Outdated restoration of a Protoceratops andrewsi nesting ground. Painting by Charles R. Knight, 1922.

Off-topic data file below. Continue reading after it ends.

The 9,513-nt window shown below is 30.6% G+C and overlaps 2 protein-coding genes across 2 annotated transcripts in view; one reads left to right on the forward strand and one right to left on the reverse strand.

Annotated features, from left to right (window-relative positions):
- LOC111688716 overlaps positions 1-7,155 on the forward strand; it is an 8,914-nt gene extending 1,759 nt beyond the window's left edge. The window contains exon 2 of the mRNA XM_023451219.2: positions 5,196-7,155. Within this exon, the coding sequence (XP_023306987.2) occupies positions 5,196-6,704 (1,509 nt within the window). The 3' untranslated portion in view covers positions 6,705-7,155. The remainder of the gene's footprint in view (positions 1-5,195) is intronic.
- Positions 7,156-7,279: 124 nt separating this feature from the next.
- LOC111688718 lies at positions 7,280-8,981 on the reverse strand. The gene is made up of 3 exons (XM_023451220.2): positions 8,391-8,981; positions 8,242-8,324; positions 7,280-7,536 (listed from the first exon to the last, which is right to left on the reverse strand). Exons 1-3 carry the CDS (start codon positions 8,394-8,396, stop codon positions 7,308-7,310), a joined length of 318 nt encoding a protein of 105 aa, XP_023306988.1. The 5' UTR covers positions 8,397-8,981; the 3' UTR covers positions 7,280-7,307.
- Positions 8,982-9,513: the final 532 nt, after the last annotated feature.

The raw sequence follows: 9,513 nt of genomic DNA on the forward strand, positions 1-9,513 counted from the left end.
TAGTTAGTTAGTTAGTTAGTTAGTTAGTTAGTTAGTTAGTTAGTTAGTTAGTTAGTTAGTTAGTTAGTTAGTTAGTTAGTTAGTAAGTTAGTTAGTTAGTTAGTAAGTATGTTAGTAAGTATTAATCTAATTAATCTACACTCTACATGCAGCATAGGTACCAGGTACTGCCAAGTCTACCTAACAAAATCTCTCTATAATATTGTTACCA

Flipping through an old dinosaur book from the 1970s or early 1980s can be pretty fun. Nostalgia aside, it's great to see how far the science of paleontology has progressed in just a few decades, and also have a few laughs at the (from our modern perspective) outrageously outdated ideas and reconstructions we find. (David Orr's blog Love in the Time of Chasmosaurs has a great, long-running series covering "vintage dinosaur art" that lovingly pokes fun at some of the mistakes made by past palaeontographers.) Old dinosaur TV shows can be just as good. Last week, Mrs. M recorded a bunch of dinosaur shows for me which were airing on the Science Channel. I hadn't seen any of them before, and didn't realize until I hit play that I was in for a blast from the past. The shows were obviously old-school, narrated by Jeff Goldblum (I assumed these had come out around the time of The Lost World: Jurassic Park until one episode started discussing finds from later in the 1990s like Beipiaosaurus). One episode featured a segment on Roy Chapman Andrew's famous discovery of dinosaur eggs in the Gobi Desert, and the infamous misinterpretation of the eggs as belonging to Protoceratops rather than Oviraptor. This is just the kind of paleontological gaffe we paleo fans get schadenfreude out of today. After discussing the refuted hypothesis that an Oviraptor found on a nest of these eggs was first thought to be eating them rather than guarding them as later finds suggested, Mrs. M asked the obvious question: Why, given that this thing was found on top of the eggs, did they assume the eggs belonged to a different dinosaur?